Thursday, March 23, 2023

Will Michigan become a refuge for the climate crisis? MSU experts discuss

October 26, 2022
An MSU student enjoys the warm weather on campus on April 5, 2022.
An MSU student enjoys the warm weather on campus on April 5, 2022. —
Photo by Audrey Richardson | The State News

With its northern location, ample access to fresh water and room for population growth, Michigan has been hailed as a climate haven – a destination for refugees of drought and natural-disaster-driven destruction. 

In recent years, publications have predicted an influx of immigration into the state.

However, MSU scientists aren’t so sure about such a rose-tinted view.

Robert Drost foresees major issues with agriculture and fisheries, as well as the potential for flooding, extended droughts and temperatures exceeding 95 degrees over a longer period of time. Environmental experts and professors say whatever short-term advantages Michigan currently has will eventually be outweighed by the greater effects of our warming climate.

The largest potential advantage Michigan has is access to fresh water. Surrounded by the Great Lakes, it’s unlikely Michigan will encounter droughts like those faced by the west in recent years. Issues with agriculture, as well as water-rationing, could spur immigration into the Midwest.

It seems Americans aren’t keeping water in mind quite yet. In an email to The State News, food and agricultural sciences professor Felicia Wu pointed to recent data reporting from The New York Times, which suggests many Americans are actually moving west into drought-ridden wildfire-prone areas.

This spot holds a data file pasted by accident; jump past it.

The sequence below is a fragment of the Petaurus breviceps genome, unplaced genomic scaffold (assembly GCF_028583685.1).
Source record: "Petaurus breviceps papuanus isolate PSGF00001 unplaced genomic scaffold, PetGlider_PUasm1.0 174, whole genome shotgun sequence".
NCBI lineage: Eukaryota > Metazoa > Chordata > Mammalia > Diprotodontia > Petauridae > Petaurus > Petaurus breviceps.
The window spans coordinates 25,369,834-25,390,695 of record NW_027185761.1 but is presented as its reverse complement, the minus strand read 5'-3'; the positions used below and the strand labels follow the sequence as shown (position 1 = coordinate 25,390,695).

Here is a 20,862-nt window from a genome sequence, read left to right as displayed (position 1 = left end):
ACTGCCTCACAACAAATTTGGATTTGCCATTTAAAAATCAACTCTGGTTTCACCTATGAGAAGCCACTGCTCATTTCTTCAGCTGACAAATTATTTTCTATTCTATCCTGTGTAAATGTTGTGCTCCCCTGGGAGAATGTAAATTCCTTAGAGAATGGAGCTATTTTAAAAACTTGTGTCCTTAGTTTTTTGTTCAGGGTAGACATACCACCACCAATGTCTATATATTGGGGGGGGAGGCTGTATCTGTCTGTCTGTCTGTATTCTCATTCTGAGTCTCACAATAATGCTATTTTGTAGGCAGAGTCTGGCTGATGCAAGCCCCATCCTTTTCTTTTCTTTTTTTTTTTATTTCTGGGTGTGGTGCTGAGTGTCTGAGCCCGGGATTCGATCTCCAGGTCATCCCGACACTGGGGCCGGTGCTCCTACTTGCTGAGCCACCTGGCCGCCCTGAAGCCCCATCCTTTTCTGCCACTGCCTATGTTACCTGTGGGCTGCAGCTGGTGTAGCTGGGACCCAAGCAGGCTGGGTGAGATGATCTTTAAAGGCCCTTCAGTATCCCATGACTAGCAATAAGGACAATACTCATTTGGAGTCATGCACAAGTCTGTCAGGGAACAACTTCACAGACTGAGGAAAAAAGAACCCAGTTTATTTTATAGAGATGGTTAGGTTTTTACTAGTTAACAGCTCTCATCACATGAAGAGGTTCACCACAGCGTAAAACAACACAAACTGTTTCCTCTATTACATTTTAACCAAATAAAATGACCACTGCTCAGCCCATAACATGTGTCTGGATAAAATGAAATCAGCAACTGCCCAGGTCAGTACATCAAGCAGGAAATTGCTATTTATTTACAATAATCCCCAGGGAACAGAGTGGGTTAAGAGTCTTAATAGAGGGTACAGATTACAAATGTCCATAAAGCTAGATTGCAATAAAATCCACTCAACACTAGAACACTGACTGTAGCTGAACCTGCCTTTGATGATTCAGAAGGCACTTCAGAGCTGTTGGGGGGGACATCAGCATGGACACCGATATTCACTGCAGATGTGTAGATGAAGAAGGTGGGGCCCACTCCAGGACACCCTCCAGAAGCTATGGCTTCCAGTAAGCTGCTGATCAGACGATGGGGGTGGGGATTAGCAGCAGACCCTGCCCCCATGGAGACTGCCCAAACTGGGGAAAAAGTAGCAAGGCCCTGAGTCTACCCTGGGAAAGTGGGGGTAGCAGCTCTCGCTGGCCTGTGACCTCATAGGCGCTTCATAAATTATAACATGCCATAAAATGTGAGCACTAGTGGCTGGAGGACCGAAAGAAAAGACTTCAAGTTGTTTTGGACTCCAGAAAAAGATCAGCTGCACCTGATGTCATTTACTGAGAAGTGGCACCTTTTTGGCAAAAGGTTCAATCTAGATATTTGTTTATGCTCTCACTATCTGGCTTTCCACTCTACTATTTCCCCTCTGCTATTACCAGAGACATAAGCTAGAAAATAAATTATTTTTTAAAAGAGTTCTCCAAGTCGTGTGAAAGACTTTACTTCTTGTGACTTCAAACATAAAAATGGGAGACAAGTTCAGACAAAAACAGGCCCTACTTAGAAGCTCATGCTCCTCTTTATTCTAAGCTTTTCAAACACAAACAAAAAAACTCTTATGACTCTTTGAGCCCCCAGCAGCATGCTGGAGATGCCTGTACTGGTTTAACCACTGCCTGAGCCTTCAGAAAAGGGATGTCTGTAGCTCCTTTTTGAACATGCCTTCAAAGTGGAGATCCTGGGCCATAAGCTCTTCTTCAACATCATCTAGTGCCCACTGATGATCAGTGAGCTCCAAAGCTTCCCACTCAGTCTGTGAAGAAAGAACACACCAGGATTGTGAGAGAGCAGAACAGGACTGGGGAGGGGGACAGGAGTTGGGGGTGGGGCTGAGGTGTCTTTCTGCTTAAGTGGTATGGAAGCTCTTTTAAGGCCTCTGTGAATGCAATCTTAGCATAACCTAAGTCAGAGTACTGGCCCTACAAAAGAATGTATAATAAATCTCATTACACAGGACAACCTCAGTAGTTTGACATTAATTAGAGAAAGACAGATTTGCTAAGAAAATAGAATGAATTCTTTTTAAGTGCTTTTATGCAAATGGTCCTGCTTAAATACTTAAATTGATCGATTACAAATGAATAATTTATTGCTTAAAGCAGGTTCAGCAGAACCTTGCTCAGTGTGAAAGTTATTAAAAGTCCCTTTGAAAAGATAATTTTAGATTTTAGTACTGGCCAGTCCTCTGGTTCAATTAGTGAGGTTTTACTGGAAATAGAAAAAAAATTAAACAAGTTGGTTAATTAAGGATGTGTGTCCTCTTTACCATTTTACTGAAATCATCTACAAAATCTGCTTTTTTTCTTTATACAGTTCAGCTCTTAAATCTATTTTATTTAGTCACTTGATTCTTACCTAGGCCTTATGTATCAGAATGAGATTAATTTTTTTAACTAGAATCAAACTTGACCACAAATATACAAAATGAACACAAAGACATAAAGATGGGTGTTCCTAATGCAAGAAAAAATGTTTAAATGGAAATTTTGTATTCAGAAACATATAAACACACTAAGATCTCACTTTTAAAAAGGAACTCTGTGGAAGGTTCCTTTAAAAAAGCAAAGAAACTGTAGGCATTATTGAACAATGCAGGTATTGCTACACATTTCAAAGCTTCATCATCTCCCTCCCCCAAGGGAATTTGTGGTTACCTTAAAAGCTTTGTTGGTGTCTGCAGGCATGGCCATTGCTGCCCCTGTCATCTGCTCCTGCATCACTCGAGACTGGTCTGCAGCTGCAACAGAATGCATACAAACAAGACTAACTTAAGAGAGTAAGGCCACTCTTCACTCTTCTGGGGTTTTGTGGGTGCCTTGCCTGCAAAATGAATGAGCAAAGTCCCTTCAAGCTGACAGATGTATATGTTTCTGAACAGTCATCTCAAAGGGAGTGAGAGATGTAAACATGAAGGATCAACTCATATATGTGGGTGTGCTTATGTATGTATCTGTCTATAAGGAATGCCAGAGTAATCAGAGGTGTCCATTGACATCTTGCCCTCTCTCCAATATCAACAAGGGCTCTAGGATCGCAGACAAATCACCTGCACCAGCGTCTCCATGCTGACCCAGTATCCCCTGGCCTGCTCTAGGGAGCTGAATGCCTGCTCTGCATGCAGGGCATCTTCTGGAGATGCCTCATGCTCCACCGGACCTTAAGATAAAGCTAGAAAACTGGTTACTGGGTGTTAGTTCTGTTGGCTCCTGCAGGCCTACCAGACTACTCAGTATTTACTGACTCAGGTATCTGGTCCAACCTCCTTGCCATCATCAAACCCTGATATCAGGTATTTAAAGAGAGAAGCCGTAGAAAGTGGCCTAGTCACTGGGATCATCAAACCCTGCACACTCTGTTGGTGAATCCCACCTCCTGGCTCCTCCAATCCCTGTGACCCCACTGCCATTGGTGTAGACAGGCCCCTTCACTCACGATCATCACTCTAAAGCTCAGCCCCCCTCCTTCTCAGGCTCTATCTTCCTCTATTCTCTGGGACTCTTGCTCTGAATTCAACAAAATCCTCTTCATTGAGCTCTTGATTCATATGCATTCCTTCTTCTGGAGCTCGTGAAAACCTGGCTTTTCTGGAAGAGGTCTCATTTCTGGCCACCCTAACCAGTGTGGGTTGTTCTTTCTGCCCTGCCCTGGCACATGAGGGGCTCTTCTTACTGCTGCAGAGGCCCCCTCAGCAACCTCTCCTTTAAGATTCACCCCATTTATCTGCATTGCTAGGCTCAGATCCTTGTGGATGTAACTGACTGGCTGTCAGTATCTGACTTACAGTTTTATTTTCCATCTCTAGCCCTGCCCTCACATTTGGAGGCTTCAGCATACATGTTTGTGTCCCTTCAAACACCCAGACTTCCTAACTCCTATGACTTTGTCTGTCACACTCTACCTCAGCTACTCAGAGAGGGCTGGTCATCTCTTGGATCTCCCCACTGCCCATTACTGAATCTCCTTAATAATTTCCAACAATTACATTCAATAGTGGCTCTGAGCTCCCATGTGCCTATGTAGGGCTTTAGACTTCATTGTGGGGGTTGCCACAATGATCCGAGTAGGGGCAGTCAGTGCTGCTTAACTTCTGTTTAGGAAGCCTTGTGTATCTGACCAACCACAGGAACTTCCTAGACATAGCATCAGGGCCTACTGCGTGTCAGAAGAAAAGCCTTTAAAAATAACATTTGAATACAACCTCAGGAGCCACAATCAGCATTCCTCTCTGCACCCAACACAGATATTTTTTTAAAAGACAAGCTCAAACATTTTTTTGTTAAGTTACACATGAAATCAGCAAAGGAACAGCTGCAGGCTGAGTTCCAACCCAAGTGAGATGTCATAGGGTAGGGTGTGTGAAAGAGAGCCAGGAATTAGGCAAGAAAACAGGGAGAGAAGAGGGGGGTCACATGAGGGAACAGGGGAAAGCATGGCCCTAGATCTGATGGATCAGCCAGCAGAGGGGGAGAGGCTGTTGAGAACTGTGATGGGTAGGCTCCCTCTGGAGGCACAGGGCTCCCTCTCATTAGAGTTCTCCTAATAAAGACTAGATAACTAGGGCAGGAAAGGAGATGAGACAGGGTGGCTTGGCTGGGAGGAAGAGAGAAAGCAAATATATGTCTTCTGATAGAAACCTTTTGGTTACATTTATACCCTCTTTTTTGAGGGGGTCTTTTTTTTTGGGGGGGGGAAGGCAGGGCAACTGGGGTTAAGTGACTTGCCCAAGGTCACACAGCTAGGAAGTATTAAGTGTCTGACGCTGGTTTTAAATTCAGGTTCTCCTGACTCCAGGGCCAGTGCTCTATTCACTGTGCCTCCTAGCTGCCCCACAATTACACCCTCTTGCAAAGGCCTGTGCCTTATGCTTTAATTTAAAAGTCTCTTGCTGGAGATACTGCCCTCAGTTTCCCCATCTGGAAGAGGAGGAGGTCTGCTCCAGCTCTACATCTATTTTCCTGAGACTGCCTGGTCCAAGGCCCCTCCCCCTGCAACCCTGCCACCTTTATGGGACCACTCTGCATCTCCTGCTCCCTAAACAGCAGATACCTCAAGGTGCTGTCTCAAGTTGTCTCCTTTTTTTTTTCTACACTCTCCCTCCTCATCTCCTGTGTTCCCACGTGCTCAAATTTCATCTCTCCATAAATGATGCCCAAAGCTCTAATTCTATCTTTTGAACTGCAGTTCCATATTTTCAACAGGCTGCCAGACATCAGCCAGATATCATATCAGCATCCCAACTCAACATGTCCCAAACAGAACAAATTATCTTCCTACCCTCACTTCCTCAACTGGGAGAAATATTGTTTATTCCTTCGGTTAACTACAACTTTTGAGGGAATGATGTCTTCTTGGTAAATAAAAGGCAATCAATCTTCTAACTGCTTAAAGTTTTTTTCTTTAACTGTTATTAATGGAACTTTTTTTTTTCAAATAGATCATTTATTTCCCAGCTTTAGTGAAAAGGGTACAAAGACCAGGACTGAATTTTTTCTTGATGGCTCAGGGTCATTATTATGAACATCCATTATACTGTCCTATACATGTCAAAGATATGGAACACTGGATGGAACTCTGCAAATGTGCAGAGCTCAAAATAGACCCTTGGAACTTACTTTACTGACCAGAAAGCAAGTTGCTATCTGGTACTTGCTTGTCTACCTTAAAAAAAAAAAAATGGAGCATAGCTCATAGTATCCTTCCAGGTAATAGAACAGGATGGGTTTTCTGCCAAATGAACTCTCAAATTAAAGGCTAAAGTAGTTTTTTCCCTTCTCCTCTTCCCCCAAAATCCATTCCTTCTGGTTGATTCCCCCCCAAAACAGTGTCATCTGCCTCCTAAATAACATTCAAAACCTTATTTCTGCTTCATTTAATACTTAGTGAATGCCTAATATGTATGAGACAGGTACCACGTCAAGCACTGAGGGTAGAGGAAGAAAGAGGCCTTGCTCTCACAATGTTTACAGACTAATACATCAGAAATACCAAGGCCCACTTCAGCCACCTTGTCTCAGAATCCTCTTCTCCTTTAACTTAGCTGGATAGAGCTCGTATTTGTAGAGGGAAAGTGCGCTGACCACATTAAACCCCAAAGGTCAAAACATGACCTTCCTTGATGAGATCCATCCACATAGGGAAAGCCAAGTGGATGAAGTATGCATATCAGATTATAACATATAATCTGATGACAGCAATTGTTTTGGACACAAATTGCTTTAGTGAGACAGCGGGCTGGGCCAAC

Data from the University of Wisconsin-Madison’s SILVIS Lab also points to more Americans moving into wildfire-prone and affected areas from 1990 to 2020.

Wu said in an email that  Michiganders shouldn’t make major generalizations about how climate change will affect our state. She’s especially conservative in attempting to predict how people will react to climate events which have been heavily politicized in recent years.

Outside of the water concerns, experts were clear that many of the short-term economic or recreational benefits of seeing Michigan as a climate haven have major environmental consequences.

Drost said a warmer climate could seem like a plus for Michigan farmers; a longer growing season and more carbon dioxide in the air could be great for crops. Although more carbon dioxide can fuel plant growth, those plants would be lower in nutrients, hurting the Michigan farmers who grow for livestock feed.

Agriculture and natural resources professor Robert B. Richardson wrote in an email that warmer water temperatures could mean longer seasons of recreation and commercial shipping on the great lakes. Though, as he and Drost explained, those same warmer waters could melt ice caves far north near the upper peninsula, and hurt sensitive species of fish.

The experts shared a thesis: No short-term recreational or economic benefit could outweigh the catastrophic consequences of continued carbon emissions.

“I think a lot of people are thinking that because we have water in the Great Lakes, that's going to kind of stop the impact,” Drost said. “But, there’s a lot more to it than saying, ‘Oh, it's gonna get a little bit warmer, which means up north is going to be a little bit more temperate.’ It's not that easy.”

Drost said those not worried yet should shift their focus from the potential climate haven to the current climate crisis. He pointed to the record floods and heat Michigan’s already seeing each year.

The National Oceanic and Atmospheric Administration compiles yearly summaries of how each state is affected by climate change, while Michigan’s newly released 2022 report finds flooding a major issue now, unlike many other states.

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